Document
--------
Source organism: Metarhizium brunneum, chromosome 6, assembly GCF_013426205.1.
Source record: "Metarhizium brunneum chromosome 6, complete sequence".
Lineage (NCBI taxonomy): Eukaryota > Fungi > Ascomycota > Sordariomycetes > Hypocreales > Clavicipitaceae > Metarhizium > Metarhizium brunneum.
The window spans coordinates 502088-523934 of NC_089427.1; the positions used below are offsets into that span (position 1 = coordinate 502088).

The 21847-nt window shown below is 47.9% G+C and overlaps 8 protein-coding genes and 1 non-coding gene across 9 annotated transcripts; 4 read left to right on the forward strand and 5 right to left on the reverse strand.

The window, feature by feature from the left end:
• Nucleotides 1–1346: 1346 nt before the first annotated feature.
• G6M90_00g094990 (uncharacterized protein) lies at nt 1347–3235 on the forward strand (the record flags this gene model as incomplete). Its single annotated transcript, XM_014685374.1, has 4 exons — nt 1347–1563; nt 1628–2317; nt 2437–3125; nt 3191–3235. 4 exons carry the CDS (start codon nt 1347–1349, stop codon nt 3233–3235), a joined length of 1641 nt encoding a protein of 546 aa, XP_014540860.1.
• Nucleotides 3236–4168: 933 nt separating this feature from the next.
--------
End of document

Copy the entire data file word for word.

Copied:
Source organism: Metarhizium brunneum, chromosome 6, assembly GCF_013426205.1.
Source record: "Metarhizium brunneum chromosome 6, complete sequence".
Lineage (NCBI taxonomy): Eukaryota > Fungi > Ascomycota > Sordariomycetes > Hypocreales > Clavicipitaceae > Metarhizium > Metarhizium brunneum.
The window spans coordinates 502088-523934 of NC_089427.1; the positions used below are offsets into that span (position 1 = coordinate 502088).

The 21847-nt window shown below is 47.9% G+C and overlaps 8 protein-coding genes and 1 non-coding gene across 9 annotated transcripts; 4 read left to right on the forward strand and 5 right to left on the reverse strand.

The window, feature by feature from the left end:
• Nucleotides 1–1346: 1346 nt before the first annotated feature.
• G6M90_00g094990 (uncharacterized protein) lies at nt 1347–3235 on the forward strand (the record flags this gene model as incomplete). Its single annotated transcript, XM_014685374.1, has 4 exons — nt 1347–1563; nt 1628–2317; nt 2437–3125; nt 3191–3235. 4 exons carry the CDS (start codon nt 1347–1349, stop codon nt 3233–3235), a joined length of 1641 nt encoding a protein of 546 aa, XP_014540860.1.
• Nucleotides 3236–4168: 933 nt separating this feature from the next.